Gov. Scott Walker has asked the federal government to declare a disaster for all of Wisconsin's fruit farms.
The request comes after trees blossomed early because of March warmth, then froze in April frost. Up to 80 percent of the state's fruit crop may be lost, state assessors estimated.
The federal aid would likely come in the form of low-interest loans designed to get farmers through the year, said Lee Jennings, a soil and crop agent with the University of Wisconsin Extension.
"It could be really serious," said Jennings, who said he expected the federal government to approve the request. "Farmers still have their fixed costs of land and taxes and equipment, and they've already spent money on fertilizer, seed and weed control. All those bills need to be paid."
Southern Wisconsin apple farmers said they suffered varying amounts of crop damage, which continued because of the near-drought conditions in June. About 40 percent of the apple crop was lost at Eplegaarden in Fitchburg, said Rami Aburomia, the farm's operator.
"We're trying to cut down on expenses as we go through the year," Aburomia said, adding the biggest cut would come from labor costs. "There's only so much you can do with apple trees because they're still growing. You've got to keep them healthy no matter if you've got a 10 percent crop or a 120 percent crop."
Eplegaarden will probably not apply for the low-interest loans, he said. Apples were still plentiful on many trees in the 20-acre orchard, perhaps aided by Aburomia's decision to start small fires in the orchard during the coldest April nights.
The dry weather was good for other fruits, such as raspberries, which are ripe for picking right now, Aburomia said. Eplegaarden is open for self-picking from 9 a.m. to nonn Saturday.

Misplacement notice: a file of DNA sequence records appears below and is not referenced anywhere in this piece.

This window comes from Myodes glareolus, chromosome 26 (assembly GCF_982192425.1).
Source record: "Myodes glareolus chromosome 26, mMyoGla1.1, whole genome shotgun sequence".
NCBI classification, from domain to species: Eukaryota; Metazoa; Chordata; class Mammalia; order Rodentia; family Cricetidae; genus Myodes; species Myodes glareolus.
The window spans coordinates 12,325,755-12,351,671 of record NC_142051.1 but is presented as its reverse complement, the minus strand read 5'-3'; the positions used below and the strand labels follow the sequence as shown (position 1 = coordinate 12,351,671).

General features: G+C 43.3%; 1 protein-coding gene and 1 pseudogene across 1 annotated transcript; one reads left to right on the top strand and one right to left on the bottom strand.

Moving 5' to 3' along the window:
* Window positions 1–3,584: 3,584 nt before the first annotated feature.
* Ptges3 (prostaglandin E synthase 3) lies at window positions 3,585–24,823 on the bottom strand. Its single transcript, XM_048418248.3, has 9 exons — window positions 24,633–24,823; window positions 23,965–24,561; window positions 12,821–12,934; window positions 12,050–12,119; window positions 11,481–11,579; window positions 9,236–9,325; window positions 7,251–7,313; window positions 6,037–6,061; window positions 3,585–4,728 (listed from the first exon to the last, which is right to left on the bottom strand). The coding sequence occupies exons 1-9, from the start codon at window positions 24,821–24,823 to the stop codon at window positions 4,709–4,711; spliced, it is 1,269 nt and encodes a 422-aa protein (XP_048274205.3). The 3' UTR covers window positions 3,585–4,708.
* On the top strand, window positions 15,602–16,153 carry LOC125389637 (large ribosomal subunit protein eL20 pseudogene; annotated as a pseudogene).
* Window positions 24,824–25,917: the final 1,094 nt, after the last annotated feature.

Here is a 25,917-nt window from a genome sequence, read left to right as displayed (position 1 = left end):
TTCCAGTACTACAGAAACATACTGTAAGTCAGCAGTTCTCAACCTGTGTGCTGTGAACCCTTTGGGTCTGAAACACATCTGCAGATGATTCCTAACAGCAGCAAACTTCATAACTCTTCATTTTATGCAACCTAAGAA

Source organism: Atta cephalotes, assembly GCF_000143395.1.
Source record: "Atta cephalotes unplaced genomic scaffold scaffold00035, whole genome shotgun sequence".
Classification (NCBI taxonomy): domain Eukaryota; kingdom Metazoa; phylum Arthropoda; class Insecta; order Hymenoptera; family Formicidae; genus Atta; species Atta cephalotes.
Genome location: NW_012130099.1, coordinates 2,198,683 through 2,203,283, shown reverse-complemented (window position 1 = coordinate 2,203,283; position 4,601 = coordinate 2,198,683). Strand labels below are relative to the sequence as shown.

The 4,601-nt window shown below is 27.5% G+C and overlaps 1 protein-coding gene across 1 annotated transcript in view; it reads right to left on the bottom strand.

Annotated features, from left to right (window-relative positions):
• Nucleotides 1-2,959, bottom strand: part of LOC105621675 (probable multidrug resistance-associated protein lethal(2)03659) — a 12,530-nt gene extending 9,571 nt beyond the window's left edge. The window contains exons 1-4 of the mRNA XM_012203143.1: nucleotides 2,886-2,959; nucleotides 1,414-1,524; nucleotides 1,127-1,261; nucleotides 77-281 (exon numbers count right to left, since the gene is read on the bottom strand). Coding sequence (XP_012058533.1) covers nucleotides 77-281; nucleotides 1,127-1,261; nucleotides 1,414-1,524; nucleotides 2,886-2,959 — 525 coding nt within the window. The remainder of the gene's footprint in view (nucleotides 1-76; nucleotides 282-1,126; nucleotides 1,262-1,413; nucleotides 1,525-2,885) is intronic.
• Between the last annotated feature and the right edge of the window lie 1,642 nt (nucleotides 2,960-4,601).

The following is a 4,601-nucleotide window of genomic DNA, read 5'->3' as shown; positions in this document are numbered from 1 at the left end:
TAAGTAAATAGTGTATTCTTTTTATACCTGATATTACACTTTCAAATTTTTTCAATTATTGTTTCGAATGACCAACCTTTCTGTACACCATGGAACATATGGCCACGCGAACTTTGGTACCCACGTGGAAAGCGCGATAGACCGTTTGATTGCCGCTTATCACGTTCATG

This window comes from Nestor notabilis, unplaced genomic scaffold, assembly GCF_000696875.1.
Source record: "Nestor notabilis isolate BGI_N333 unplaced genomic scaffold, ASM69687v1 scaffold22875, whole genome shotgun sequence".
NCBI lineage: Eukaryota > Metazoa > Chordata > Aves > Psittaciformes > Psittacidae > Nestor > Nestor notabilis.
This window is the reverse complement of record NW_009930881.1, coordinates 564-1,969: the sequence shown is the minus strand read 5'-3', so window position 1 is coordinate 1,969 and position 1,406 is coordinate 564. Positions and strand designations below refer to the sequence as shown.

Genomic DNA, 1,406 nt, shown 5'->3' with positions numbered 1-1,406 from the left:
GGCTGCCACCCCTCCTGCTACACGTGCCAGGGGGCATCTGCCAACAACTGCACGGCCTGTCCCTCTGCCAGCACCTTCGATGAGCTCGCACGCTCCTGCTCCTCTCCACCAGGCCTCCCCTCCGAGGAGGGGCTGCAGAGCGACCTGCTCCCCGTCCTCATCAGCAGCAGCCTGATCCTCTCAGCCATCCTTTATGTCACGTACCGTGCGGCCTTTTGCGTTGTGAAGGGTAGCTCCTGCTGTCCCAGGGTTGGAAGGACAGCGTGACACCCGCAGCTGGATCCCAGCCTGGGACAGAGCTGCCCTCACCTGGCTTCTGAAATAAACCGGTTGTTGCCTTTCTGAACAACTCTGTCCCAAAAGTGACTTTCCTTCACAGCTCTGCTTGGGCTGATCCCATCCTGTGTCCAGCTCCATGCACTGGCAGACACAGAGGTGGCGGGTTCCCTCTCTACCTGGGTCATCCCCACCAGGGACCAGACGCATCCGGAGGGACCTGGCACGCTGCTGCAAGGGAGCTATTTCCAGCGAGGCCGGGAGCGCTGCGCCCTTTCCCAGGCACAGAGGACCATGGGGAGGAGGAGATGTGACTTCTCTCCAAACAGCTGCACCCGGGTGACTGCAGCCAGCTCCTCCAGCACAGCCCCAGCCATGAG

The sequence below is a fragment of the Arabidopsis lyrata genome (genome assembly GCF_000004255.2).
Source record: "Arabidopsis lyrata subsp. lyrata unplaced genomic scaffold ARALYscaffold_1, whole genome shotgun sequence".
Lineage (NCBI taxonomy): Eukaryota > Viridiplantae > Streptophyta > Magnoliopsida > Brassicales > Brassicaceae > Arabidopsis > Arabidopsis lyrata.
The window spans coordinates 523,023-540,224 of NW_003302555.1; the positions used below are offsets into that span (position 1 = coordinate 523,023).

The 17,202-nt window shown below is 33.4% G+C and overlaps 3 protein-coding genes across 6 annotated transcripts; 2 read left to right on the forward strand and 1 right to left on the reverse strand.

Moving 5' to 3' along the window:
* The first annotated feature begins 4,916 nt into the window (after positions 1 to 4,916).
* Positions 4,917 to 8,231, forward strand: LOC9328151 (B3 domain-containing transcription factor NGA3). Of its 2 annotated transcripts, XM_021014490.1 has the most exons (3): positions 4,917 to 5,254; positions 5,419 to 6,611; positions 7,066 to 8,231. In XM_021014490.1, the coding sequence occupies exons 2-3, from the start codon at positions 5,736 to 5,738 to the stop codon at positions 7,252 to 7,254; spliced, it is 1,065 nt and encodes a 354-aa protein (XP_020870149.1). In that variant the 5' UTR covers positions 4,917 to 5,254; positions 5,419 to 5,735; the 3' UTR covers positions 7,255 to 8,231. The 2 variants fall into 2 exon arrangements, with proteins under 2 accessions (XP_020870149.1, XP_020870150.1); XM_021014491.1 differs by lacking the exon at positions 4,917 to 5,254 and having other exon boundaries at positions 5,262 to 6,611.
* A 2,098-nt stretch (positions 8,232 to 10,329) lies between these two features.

Despite not needing the federal aid, Aburomia said Walker's request is a positive sign for many farmers.
"I think it's good they're taking notice that growing fruit or vegetables is a risky proposal," he said.
Some farmers have said they have little to no crops, and cherry farmers in Door County have also been hurt, agriculture officials said.
The governor's aid request also covers maple syrup producers in 14 northern Wisconsin counties, according to a news release.
"It's true that (the federal government) doesn't have to approve it, but generally they will," Jennings said. "If the conditions are serious enough for the application to be a made, more than likely it'll be approved."
The lack of fruit will also continue to drive up prices at the grocery store, he said.
For self-pickers, the warm, dry conditions mean the harvest will come in early August for varieties such as Zestar, Aburomia said.
He said the season could turn out all right in the end, especially if southern Wisconsin gets rain soon.
"You've got to be an optimism, but if you talk to me, you'll find all kinds of pessimism," Aburomia said.